By ADAM BEAM
SACRAMENTO, Calif. – When a toilet is flushed in California, the water can end up in a lot of places: An ice skating rink in Ontario, ski slopes around Lake Tahoe, farmland in the Central Valley.
And — coming soon –kitchen faucets.
California regulators on Tuesday approved new rules to let water agencies recycle wastewater and put it right back into the pipes that carry drinking water to homes, schools and businesses.
It`s a big step for a state that has struggled for decades to have a reliable source of drinking water for its more than 39 million residents. And it signals a shift in public opinion on a subject that as recently as two decades ago prompted backlash that scuttled similar projects.
Since then, California has been through multiple extreme droughts, including the most recent one that scientists say was the driest three-year period on record and left the state`s reservoirs at dangerously low levels.
“Water is so precious in California. It is important that we use it more than once,” said Jennifer West, managing director of WateReuse California, a group advocating for recycled water.
California has been using recycled wastewater for decades. The Ontario Reign minor league hockey team has used it to make ice for its rink in Southern California. Soda Springs Ski Resort near Lake Tahoe has used it to make snow. And farmers in the Central Valley, where much of the nation`s vegetables, fruits and nuts are grown, use it to water their crops.
But it hasn`t been used directly for drinking water. Orange County operates a large water purification system that recycles wastewater and then uses it to refill underground aquifers. The water mingles with the groundwater for months before being pumped up and used for drinking water again.
California`s new rules would let __ but not require __ water agencies to take wastewater, treat it, and then put it right back into the drinking water system. California would be just the second state to allow this, following Colorado.
The new rules require the wastewater be treated for all pathogens and viruses, even if the pathogens and viruses aren`t in the wastewater. That`s different from regular water treatment rules, which only require treatment for known pathogens, said Darrin Polhemus, deputy director of the division of drinking water for the California Water Resources Control Board.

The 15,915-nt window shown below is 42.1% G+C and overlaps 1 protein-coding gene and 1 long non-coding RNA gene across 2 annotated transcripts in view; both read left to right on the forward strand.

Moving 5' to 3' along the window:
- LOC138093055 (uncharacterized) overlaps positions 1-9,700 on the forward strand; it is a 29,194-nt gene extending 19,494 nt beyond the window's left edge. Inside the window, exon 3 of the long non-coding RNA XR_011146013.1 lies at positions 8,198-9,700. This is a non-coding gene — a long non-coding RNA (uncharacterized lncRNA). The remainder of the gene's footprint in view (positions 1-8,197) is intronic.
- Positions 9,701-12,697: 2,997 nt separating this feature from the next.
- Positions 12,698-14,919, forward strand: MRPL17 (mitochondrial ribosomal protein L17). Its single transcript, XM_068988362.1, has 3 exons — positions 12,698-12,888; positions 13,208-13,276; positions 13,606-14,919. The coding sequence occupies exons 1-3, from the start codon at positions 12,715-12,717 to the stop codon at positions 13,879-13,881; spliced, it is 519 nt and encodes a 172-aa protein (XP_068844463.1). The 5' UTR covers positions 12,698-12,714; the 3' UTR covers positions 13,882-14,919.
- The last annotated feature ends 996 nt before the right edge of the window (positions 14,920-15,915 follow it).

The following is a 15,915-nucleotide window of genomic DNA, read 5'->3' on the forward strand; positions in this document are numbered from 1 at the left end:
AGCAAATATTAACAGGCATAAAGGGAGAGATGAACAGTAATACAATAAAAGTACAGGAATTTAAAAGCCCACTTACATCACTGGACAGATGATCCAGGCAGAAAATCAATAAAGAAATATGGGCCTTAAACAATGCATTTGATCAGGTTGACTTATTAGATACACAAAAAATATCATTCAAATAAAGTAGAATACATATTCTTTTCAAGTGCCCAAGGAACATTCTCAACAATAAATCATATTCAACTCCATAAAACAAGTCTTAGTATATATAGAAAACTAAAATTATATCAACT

In fact, the treatment is so stringent it removes all of the minerals that make fresh drinking water taste good __ meaning they have to be added back at the end of the process.
“It`s at the same drinking water quality, and probably better in many instances, ” Polhemus said.
It`s expensive and time consuming to build these treatment facilities, so Polhemus said it will only be an option for bigger, well-funded cities __ at least initially. That includes San Diego, where city officials have a plan to build a water recycling program that they say would account for nearly half of the city`s water by 2035.
Water agencies will need public support to complete these projects. The rules require water agencies to tell customers about the recycled water before they start doing it.
In San Jose, local officials have opened the Silicon Valley Advanced Water Purification Center for public tours “so that people can see that this is a very high tech process that ensures the water is super clean,” said Kirsten Struve, assistant officer for the water supply division at the Santa Clara Valley Water District.
Right now, the agency uses the water for things like irrigating parks and playing fields. But they plan to use it for drinking water in the future.
“We live in California where the drought happens all the time. And with climate change, it will only get worse,” Struve said. “And this is a drought resistant supply that we will need in the future to meet the demands of our communities.“
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